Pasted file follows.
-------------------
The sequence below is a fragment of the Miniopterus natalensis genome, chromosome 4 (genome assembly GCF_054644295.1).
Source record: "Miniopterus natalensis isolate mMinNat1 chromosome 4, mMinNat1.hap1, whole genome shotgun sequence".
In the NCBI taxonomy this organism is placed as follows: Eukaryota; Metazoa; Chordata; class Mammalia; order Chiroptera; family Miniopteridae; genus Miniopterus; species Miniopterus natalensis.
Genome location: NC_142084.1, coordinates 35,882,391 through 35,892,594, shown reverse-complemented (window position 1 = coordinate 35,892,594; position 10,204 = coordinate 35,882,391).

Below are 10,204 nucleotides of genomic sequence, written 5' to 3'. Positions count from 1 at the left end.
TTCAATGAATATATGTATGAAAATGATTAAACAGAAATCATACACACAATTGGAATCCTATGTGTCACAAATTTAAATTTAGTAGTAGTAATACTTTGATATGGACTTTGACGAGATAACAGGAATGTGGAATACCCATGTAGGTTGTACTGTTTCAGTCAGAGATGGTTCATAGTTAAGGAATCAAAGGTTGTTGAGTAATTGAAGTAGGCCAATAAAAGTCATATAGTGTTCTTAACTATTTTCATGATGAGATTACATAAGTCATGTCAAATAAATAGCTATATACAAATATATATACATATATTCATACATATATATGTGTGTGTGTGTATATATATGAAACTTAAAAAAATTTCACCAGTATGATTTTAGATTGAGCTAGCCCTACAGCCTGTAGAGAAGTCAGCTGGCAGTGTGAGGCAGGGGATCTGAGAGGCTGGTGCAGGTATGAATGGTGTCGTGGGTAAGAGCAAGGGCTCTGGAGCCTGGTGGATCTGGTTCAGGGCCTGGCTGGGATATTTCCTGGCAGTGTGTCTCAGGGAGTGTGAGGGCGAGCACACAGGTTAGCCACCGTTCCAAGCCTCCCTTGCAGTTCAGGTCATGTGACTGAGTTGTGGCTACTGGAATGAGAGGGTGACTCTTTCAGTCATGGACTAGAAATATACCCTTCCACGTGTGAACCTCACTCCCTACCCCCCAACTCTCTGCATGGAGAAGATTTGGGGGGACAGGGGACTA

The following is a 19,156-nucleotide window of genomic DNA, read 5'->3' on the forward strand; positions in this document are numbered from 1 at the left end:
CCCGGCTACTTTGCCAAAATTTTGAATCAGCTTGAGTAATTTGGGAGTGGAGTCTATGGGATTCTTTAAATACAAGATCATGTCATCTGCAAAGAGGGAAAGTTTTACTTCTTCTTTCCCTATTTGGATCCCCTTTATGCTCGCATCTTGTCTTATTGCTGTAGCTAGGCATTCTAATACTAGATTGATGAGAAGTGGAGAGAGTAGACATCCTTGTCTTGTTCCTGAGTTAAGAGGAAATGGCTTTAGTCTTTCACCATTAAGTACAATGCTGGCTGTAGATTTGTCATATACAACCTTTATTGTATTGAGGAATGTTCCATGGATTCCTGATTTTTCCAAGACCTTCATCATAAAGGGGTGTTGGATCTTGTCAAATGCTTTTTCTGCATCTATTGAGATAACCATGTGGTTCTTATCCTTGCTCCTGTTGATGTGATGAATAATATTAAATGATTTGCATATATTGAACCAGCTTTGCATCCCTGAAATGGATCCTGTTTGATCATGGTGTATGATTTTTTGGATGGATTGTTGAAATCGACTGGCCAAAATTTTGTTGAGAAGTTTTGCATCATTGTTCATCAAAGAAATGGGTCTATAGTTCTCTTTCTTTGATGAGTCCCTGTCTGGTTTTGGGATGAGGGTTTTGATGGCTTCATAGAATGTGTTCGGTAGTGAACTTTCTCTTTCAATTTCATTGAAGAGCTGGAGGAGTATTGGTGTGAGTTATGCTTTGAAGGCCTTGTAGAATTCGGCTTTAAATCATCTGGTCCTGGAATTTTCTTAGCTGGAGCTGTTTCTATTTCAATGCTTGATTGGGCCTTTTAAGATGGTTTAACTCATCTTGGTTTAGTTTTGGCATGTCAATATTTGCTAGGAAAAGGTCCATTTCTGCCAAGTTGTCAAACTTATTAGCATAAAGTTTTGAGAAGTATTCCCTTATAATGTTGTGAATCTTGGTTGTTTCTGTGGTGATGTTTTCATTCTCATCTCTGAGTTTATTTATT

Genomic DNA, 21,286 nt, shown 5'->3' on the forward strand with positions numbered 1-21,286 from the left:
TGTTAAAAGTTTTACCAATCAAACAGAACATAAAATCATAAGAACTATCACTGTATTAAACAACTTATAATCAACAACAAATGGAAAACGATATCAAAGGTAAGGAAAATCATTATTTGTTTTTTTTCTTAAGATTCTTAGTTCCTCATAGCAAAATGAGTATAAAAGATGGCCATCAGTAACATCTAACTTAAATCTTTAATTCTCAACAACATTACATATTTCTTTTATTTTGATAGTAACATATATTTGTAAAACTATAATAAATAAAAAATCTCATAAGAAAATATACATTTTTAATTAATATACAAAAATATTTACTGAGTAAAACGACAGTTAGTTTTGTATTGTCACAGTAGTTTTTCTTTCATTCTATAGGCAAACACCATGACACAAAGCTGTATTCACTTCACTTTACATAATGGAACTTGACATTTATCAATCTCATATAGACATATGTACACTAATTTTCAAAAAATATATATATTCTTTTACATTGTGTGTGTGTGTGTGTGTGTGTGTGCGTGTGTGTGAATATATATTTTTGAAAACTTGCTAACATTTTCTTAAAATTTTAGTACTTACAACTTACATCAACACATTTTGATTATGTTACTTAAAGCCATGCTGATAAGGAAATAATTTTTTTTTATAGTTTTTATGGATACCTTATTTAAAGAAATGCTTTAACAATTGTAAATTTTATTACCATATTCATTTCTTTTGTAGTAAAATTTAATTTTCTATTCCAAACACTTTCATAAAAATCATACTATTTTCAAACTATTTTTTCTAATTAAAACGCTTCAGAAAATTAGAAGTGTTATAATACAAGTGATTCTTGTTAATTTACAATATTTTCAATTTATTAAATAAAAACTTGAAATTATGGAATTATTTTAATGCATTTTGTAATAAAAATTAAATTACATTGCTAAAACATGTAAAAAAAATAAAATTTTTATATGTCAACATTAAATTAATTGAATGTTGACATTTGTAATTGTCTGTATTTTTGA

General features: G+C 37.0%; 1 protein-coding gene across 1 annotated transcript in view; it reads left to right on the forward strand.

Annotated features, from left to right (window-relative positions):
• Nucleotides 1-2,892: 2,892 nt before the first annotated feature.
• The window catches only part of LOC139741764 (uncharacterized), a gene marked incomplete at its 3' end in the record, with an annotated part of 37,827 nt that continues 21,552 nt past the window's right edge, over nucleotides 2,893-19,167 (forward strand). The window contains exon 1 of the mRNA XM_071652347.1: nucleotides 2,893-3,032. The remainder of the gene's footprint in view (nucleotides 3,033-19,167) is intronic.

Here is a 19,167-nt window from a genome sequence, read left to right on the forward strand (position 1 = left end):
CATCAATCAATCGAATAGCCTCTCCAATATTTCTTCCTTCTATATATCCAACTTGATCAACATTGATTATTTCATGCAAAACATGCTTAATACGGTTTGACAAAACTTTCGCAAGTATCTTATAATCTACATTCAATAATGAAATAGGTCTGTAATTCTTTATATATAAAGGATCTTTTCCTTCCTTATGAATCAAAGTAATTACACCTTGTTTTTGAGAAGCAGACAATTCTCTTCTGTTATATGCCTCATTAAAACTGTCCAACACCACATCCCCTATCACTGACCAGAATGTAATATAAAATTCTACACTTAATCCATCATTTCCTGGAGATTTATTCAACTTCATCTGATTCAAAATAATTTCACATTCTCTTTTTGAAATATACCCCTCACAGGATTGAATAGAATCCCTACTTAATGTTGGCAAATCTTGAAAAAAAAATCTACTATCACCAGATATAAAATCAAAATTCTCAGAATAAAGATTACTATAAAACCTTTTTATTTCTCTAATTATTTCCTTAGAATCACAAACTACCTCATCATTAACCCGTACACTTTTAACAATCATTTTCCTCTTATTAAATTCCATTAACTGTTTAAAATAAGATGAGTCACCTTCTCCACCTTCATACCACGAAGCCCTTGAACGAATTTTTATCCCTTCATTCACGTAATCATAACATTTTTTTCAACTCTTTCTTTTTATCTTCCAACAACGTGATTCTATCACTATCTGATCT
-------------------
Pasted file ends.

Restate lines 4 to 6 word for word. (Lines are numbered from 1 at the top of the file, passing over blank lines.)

Genome location: NC_142084.1, coordinates 35,882,391 through 35,892,594, shown reverse-complemented (window position 1 = coordinate 35,892,594; position 10,204 = coordinate 35,882,391).

Below are 10,204 nucleotides of genomic sequence, written 5' to 3'. Positions count from 1 at the left end.
TTCAATGAATATATGTATGAAAATGATTAAACAGAAATCATACACACAATTGGAATCCTATGTGTCACAAATTTAAATTTAGTAGTAGTAATACTTTGATATGGACTTTGACGAGATAACAGGAATGTGGAATACCCATGTAGGTTGTACTGTTTCAGTCAGAGATGGTTCATAGTTAAGGAATCAAAGGTTGTTGAGTAATTGAAGTAGGCCAATAAAAGTCATATAGTGTTCTTAACTATTTTCATGATGAGATTACATAAGTCATGTCAAATAAATAGCTATATACAAATATATATACATATATTCATACATATATATGTGTGTGTGTGTATATATATGAAACTTAAAAAAATTTCACCAGTATGATTTTAGATTGAGCTAGCCCTACAGCCTGTAGAGAAGTCAGCTGGCAGTGTGAGGCAGGGGATCTGAGAGGCTGGTGCAGGTATGAATGGTGTCGTGGGTAAGAGCAAGGGCTCTGGAGCCTGGTGGATCTGGTTCAGGGCCTGGCTGGGATATTTCCTGGCAGTGTGTCTCAGGGAGTGTGAGGGCGAGCACACAGGTTAGCCACCGTTCCAAGCCTCCCTTGCAGTTCAGGTCATGTGACTGAGTTGTGGCTACTGGAATGAGAGGGTGACTCTTTCAGTCATGGACTAGAAATATACCCTTCCACGTGTGAACCTCACTCCCTACCCCCCAACTCTCTGCATGGAGAAGATTTGGGGGGACAGGGGACTA